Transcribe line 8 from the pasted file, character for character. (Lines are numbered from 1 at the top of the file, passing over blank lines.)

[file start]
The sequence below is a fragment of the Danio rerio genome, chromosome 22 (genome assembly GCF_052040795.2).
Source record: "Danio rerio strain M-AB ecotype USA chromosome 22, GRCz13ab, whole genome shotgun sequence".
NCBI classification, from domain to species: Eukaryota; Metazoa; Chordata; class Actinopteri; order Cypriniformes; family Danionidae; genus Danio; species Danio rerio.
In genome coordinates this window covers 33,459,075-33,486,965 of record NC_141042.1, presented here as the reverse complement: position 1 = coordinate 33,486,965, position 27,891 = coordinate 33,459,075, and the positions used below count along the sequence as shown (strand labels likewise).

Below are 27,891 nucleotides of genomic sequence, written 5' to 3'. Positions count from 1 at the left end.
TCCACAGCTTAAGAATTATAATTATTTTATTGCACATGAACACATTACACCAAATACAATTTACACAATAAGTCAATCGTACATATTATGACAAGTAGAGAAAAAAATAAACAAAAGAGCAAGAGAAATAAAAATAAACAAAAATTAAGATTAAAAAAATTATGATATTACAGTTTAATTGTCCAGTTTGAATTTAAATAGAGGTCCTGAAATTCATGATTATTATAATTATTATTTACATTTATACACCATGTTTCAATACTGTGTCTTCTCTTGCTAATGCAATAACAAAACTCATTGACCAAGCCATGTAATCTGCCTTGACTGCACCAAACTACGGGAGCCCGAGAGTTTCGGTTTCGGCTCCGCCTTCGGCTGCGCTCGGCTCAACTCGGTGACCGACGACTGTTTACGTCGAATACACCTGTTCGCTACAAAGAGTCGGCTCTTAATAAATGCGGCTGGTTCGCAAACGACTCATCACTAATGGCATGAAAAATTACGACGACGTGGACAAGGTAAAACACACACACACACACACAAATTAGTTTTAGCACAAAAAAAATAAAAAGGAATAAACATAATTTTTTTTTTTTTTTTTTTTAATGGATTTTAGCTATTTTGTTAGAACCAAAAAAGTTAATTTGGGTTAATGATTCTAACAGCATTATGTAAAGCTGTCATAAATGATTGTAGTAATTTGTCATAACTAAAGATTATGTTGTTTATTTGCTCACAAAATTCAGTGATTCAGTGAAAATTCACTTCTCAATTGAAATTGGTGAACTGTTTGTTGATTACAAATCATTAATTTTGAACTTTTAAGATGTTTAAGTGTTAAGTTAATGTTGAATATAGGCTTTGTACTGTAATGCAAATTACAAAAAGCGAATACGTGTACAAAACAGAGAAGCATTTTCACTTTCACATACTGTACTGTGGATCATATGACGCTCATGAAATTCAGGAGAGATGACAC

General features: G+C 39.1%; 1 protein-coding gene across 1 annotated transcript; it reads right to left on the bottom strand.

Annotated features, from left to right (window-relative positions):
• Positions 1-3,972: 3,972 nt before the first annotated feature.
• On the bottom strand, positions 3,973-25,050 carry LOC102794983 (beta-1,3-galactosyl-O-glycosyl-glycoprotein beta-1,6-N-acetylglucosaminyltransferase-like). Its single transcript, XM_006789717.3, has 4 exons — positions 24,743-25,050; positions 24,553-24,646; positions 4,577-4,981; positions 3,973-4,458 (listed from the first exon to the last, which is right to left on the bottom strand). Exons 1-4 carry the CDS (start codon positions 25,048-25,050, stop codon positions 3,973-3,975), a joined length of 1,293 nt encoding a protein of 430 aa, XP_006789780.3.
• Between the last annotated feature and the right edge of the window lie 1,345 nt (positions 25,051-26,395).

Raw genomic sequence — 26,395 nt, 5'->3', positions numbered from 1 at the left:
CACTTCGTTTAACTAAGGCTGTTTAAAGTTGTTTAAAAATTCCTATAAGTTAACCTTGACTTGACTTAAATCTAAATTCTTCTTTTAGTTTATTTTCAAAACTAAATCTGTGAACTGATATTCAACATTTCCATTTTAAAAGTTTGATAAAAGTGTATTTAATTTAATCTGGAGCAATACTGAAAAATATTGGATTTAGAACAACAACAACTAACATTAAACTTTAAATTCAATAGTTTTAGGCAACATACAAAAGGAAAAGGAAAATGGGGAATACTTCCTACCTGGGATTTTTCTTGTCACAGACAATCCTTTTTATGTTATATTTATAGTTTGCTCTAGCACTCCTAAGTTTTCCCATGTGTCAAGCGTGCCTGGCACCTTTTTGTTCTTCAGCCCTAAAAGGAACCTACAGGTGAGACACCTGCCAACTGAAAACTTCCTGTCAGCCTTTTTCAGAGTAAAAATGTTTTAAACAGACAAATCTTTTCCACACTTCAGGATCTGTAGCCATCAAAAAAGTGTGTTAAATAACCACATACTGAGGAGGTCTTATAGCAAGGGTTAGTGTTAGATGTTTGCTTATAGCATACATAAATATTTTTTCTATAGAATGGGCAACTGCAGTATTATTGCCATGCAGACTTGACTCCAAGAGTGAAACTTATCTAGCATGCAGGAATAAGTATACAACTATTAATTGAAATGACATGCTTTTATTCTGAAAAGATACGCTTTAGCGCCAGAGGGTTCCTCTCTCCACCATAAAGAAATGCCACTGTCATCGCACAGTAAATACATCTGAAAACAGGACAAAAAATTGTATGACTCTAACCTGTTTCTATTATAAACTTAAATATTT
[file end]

Annotated features, from left to right (window-relative positions):